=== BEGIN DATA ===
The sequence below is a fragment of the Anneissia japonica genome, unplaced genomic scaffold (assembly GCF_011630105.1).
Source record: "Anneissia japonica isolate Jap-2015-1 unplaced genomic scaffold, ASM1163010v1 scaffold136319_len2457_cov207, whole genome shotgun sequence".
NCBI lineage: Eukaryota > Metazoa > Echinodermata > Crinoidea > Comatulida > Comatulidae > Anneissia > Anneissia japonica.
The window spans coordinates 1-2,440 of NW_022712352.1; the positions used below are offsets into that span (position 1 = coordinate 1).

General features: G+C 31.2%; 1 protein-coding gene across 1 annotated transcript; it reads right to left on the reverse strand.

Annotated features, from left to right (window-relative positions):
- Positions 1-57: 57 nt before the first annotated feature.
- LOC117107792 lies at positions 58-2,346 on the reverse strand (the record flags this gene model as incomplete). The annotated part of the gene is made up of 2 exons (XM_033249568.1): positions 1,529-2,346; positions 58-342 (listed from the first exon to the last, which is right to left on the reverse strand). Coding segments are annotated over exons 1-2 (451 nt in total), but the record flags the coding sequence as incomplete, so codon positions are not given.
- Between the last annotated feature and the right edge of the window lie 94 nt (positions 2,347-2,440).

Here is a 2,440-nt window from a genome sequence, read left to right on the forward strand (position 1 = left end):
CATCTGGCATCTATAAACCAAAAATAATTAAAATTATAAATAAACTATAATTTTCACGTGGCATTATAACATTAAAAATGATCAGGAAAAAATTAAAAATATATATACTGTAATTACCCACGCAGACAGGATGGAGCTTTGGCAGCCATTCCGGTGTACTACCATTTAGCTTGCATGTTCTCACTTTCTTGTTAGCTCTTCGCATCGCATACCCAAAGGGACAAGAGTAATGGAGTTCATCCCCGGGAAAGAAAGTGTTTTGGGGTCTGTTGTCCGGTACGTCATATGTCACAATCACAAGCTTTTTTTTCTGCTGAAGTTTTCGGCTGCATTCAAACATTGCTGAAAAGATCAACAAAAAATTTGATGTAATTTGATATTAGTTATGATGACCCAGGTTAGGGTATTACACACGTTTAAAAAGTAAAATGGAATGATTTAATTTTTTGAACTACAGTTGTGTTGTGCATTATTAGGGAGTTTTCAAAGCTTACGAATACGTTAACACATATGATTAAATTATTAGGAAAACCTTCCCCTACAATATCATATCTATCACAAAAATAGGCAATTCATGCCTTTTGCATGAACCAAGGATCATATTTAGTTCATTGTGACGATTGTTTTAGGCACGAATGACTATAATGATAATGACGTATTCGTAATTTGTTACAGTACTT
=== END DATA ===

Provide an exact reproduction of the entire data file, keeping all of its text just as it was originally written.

The sequence below is a fragment of the Anneissia japonica genome, unplaced genomic scaffold (assembly GCF_011630105.1).
Source record: "Anneissia japonica isolate Jap-2015-1 unplaced genomic scaffold, ASM1163010v1 scaffold136319_len2457_cov207, whole genome shotgun sequence".
NCBI lineage: Eukaryota > Metazoa > Echinodermata > Crinoidea > Comatulida > Comatulidae > Anneissia > Anneissia japonica.
The window spans coordinates 1-2,440 of NW_022712352.1; the positions used below are offsets into that span (position 1 = coordinate 1).

General features: G+C 31.2%; 1 protein-coding gene across 1 annotated transcript; it reads right to left on the reverse strand.

Annotated features, from left to right (window-relative positions):
- Positions 1-57: 57 nt before the first annotated feature.
- LOC117107792 lies at positions 58-2,346 on the reverse strand (the record flags this gene model as incomplete). The annotated part of the gene is made up of 2 exons (XM_033249568.1): positions 1,529-2,346; positions 58-342 (listed from the first exon to the last, which is right to left on the reverse strand). Coding segments are annotated over exons 1-2 (451 nt in total), but the record flags the coding sequence as incomplete, so codon positions are not given.
- Between the last annotated feature and the right edge of the window lie 94 nt (positions 2,347-2,440).

Here is a 2,440-nt window from a genome sequence, read left to right on the forward strand (position 1 = left end):
CATCTGGCATCTATAAACCAAAAATAATTAAAATTATAAATAAACTATAATTTTCACGTGGCATTATAACATTAAAAATGATCAGGAAAAAATTAAAAATATATATACTGTAATTACCCACGCAGACAGGATGGAGCTTTGGCAGCCATTCCGGTGTACTACCATTTAGCTTGCATGTTCTCACTTTCTTGTTAGCTCTTCGCATCGCATACCCAAAGGGACAAGAGTAATGGAGTTCATCCCCGGGAAAGAAAGTGTTTTGGGGTCTGTTGTCCGGTACGTCATATGTCACAATCACAAGCTTTTTTTTCTGCTGAAGTTTTCGGCTGCATTCAAACATTGCTGAAAAGATCAACAAAAAATTTGATGTAATTTGATATTAGTTATGATGACCCAGGTTAGGGTATTACACACGTTTAAAAAGTAAAATGGAATGATTTAATTTTTTGAACTACAGTTGTGTTGTGCATTATTAGGGAGTTTTCAAAGCTTACGAATACGTTAACACATATGATTAAATTATTAGGAAAACCTTCCCCTACAATATCATATCTATCACAAAAATAGGCAATTCATGCCTTTTGCATGAACCAAGGATCATATTTAGTTCATTGTGACGATTGTTTTAGGCACGAATGACTATAATGATAATGACGTATTCGTAATTTGTTACAGTACTT